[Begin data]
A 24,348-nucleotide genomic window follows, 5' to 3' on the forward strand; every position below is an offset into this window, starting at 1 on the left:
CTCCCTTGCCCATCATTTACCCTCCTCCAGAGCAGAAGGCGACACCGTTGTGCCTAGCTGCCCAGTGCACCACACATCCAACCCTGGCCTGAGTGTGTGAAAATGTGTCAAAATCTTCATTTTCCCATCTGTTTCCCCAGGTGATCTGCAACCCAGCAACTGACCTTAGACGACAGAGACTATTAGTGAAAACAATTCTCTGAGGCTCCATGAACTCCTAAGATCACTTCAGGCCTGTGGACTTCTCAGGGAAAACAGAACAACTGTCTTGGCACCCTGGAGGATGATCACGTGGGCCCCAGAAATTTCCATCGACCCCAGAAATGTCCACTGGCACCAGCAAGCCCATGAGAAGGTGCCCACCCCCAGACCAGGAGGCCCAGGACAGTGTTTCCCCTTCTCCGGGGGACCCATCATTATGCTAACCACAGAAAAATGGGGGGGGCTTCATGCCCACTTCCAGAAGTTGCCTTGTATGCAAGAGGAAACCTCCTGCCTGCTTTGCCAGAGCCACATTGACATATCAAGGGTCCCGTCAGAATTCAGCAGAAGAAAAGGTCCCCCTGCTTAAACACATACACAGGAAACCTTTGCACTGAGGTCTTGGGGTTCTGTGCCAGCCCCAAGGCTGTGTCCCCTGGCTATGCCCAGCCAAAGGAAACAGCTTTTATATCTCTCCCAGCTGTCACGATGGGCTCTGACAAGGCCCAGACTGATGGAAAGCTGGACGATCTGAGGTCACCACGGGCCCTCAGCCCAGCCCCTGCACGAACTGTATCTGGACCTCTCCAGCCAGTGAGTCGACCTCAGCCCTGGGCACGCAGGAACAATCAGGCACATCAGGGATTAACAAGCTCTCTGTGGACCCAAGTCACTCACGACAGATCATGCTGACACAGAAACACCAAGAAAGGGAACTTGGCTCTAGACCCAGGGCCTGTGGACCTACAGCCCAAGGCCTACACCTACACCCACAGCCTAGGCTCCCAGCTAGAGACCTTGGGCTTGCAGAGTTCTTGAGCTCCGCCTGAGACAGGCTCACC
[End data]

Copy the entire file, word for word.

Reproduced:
A 24,348-nucleotide genomic window follows, 5' to 3' on the forward strand; every position below is an offset into this window, starting at 1 on the left:
CTCCCTTGCCCATCATTTACCCTCCTCCAGAGCAGAAGGCGACACCGTTGTGCCTAGCTGCCCAGTGCACCACACATCCAACCCTGGCCTGAGTGTGTGAAAATGTGTCAAAATCTTCATTTTCCCATCTGTTTCCCCAGGTGATCTGCAACCCAGCAACTGACCTTAGACGACAGAGACTATTAGTGAAAACAATTCTCTGAGGCTCCATGAACTCCTAAGATCACTTCAGGCCTGTGGACTTCTCAGGGAAAACAGAACAACTGTCTTGGCACCCTGGAGGATGATCACGTGGGCCCCAGAAATTTCCATCGACCCCAGAAATGTCCACTGGCACCAGCAAGCCCATGAGAAGGTGCCCACCCCCAGACCAGGAGGCCCAGGACAGTGTTTCCCCTTCTCCGGGGGACCCATCATTATGCTAACCACAGAAAAATGGGGGGGGCTTCATGCCCACTTCCAGAAGTTGCCTTGTATGCAAGAGGAAACCTCCTGCCTGCTTTGCCAGAGCCACATTGACATATCAAGGGTCCCGTCAGAATTCAGCAGAAGAAAAGGTCCCCCTGCTTAAACACATACACAGGAAACCTTTGCACTGAGGTCTTGGGGTTCTGTGCCAGCCCCAAGGCTGTGTCCCCTGGCTATGCCCAGCCAAAGGAAACAGCTTTTATATCTCTCCCAGCTGTCACGATGGGCTCTGACAAGGCCCAGACTGATGGAAAGCTGGACGATCTGAGGTCACCACGGGCCCTCAGCCCAGCCCCTGCACGAACTGTATCTGGACCTCTCCAGCCAGTGAGTCGACCTCAGCCCTGGGCACGCAGGAACAATCAGGCACATCAGGGATTAACAAGCTCTCTGTGGACCCAAGTCACTCACGACAGATCATGCTGACACAGAAACACCAAGAAAGGGAACTTGGCTCTAGACCCAGGGCCTGTGGACCTACAGCCCAAGGCCTACACCTACACCCACAGCCTAGGCTCCCAGCTAGAGACCTTGGGCTTGCAGAGTTCTTGAGCTCCGCCTGAGACAGGCTCACC